The seventh and final novel in J.K. Rowling's Harry Potter.< read all 69 reviews
The series started off innocently enough. But by the last book half the characters were killed off and the entire wizarding world was turned upside down. I feel that I grew up with the characters in the book, and when the series came to an end it was really hard for me. It was even harder when Rowling started killing off important characters. It felt like a personal friend died.
I only read the last book once, but I plan on rereading the entire series before the next movie comes out. I like to be up-to-date for the movies. I'm sad to see this series come to an end, it is one of the greatest sets of books I have ever read, and plan on reading it more in the future.
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Harry Potter and the Deathly Hallows is the seventh and final of the Harry Potter novels written by British author J. K. Rowling. The book was released on 21 July 2007, ending the series that began in 1997 with the publication of Harry Potter and the Philosopher's Stone. This book chronicles the events directly following Harry Potter and the Half-Blood Prince (2005), and leads to the long-awaited final confrontation between Harry Potter and Lord Voldemort.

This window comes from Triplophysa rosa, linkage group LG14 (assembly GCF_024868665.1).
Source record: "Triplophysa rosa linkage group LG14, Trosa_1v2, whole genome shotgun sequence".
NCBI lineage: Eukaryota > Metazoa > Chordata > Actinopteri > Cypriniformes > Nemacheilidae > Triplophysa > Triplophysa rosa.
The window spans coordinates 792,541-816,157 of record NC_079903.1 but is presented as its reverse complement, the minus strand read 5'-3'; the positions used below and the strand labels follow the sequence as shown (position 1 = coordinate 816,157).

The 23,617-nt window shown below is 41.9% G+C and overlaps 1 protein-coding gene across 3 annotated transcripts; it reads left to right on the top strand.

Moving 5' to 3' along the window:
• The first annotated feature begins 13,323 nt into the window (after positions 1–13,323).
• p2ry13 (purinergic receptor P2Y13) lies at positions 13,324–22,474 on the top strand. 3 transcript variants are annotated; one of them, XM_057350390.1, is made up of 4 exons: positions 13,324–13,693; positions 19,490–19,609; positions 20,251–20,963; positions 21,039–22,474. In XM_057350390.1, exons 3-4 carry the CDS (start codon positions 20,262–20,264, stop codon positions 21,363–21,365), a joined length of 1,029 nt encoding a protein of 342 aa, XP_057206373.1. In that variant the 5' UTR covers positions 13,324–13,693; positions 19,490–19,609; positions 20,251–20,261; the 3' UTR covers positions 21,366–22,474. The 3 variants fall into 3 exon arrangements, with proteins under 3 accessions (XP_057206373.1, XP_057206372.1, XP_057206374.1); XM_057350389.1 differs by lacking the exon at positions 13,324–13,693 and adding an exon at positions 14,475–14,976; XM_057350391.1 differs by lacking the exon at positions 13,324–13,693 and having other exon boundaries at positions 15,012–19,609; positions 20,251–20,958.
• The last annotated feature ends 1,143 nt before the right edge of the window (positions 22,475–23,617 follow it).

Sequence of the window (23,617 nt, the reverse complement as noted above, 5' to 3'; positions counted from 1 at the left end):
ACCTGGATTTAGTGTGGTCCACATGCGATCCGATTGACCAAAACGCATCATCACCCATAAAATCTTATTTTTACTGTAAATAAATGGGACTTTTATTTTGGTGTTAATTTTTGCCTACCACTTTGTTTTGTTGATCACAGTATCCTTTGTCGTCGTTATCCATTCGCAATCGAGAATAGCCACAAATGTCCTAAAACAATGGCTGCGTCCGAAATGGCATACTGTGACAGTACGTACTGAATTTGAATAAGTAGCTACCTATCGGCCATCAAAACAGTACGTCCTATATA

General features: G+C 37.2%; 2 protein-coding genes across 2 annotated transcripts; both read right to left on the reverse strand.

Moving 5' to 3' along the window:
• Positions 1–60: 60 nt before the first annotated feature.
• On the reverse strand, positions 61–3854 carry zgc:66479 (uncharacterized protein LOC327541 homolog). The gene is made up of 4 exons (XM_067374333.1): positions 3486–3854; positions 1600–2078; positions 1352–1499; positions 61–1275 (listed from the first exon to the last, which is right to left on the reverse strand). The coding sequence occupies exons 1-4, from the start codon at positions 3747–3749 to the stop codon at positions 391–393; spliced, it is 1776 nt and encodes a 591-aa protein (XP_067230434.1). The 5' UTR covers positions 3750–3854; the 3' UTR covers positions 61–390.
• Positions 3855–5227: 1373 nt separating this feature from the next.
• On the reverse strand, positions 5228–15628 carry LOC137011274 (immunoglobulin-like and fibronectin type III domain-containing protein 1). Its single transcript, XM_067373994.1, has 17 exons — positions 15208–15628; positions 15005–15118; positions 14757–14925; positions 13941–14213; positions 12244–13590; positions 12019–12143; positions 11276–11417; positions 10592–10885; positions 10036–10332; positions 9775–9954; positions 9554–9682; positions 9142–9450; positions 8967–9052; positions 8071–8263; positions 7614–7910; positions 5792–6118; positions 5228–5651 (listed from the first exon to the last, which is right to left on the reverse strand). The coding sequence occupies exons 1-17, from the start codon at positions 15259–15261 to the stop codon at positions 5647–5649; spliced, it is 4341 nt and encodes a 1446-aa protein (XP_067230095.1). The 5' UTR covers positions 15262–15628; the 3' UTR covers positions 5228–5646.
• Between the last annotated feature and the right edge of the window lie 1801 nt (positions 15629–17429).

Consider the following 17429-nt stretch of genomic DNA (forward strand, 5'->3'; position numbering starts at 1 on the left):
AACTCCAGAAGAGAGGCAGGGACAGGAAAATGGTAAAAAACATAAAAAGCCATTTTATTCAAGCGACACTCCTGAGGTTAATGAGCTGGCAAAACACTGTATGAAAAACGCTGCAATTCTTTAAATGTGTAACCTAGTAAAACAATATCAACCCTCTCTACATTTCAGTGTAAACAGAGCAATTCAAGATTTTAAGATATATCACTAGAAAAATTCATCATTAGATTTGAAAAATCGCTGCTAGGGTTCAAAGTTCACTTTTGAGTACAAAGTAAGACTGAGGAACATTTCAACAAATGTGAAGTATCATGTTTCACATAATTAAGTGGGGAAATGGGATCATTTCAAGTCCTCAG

Harry Potter and the Deathly Hallows was published in the United Kingdom by Bloomsbury Publishing, in the United States by Scholastic, in Canada by Raincoast Books, and in Australia and New Zealand by Allen & Unwin. Released globally in ninety-three countries, Deathly Hallows broke sales records as the fastest-selling book ever. It sold 15 million copies in the first twenty-four hours following its release, including more than 11 million in the U.S. and U.K. alone. The previous record, nine million in its first day, had been held by Harry Potter and the Half-Blood Prince. The novel has also been translated into numerous languages, including Ukrainian, Swedish, Polish and Hindi.
Several awards were given to the novel, including the 2008 Colorado Blue Spruce Book Award, and it was listed as a "Best Book for Young Adults" by the American Library Association. Reception to the book was generally positive, although some reviewers found the characters to be repetitive or unchanging. A ...